Hey there, time traveller!
This article was published 24/1/2013 (1639 days ago), so information in it may no longer be current.
Call me a skeptic, but I like to see studies repeated and proven before I take them at face value. I find I am especially careful when the results of a study prove something that is in any way self-serving.
In this case, I am talking about the proof that financial planning helps people more quickly achieve the goals they have set for themselves compared to people who purchase investment products without the benefit of a comprehensive financial plan, and that a financial plan makes people feel more confident and less stressed.
Those are big claims, but a recent study proving these things has just been repeated for a third year, with the same impressive results.
I don't want to say I told you so, but...
The research in question is the Value of Financial Planning longitudinal study, conducted by the Strategic Counsel. This was commissioned by the Financial Planning Standards Council (FPSC), starting in 2009. The study tries to measure whether or not comprehensive financial planning (CP) is more effective and valuable than limited or ad hoc planning (LP), and more valuable and effective than no planning (NP).
With three years of history, a study sample of over 8,000 respondents and an analysis that eliminates net worth as an influencing variable, the study should have a lot of validity.
Here's what the study says:
-- 81 per cent of people practising CP report they are on track with their finances, compared to 73 per cent (LP) and just 44 per cent with no written financial plan;
-- Among people who list retirement as an important goal, 50 per cent (CP) feel on track, versus 39 per cent (LP) and 22 per cent (NP).
Comparing CP to NP:
-- 50 per cent are able to deal with financial emergencies versus 28 per cent;
-- 65 per cent are able to deal with tough economic times, versus 36 per cent;
-- 74 per cent are able to take an annual vacation, versus only 44 per cent;
-- 65 per cent said they would have enough money for splurges, versus 31 per cent;
-- 61 per cent of CPers said they would have the money to live the life they want, versus only 31 per cent.
And remember, the study designers adjusted for net worth, so that factor was eliminated as determining people's ability to handle these items. People at all asset levels reported much higher success with comprehensive financial plans than investment purchases with no overall plan.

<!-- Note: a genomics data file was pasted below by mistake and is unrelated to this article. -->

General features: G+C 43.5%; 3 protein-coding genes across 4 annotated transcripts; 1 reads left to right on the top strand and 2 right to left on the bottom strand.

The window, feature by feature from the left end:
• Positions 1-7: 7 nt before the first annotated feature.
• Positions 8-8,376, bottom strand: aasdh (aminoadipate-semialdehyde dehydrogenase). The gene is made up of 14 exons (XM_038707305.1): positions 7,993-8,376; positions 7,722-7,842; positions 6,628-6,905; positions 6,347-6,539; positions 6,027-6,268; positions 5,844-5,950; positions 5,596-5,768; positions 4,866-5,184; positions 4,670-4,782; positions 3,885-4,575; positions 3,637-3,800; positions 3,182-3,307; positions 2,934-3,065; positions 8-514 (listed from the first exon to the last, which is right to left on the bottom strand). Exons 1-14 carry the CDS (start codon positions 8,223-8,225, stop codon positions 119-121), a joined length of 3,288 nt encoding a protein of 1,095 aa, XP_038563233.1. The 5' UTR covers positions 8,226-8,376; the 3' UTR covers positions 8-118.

The terms were defined as:
CP: Having a comprehensive or integrated financial plan, where the main adviser has provided financial planning for major life goals and events, or at least three of the planning components of household budgeting, tax, retirement, estate planning, investing, debt or risk management.
LP: Those with limited planning, where the main adviser has provided advice or services related to one or two elements of the planning components.
NP: This group had not used any of the financial planning services through an adviser. They may have purchased investments through an adviser.
So, how do you use this information to improve your situation?
Consider engaging an adviser who has a CFPR certification or RFPR designation, and tell them you want them to take a financial-planning approach with you.
You can go to www.fpsc.ca for more information on this study, and to find a certified financial planner in your area, and go to www.iafp.ca to search for registered financial planners.
The first step is to sit down with yourself and get specific about the goals and lifestyle you most want to achieve. If peace of mind is worth more to you than prestige and lateral things, that can likely be achieved, with a written financial plan.
David Christianson, BA, CFP, R.F.P., TEP, is a financial planner in Winnipeg, and author of Managing the Bull.
CLARIFICATION on TFSA column from last week -- I used the term "lifetime" to label the total amount that everyone is entitled to have contributed to their TFSAs to date. That amount is now $25,500, since 2013 marks the fifth year of TFSA existence. The limit was $5,000 per year for the first four years, and $5,500 for 2013.
Some people thought I had put a maximum limit on future contributions when I used the term "lifetime." That is not the case, so sorry about the confusion.
"Stay warm, and Go Jets Go!" All is forgiven.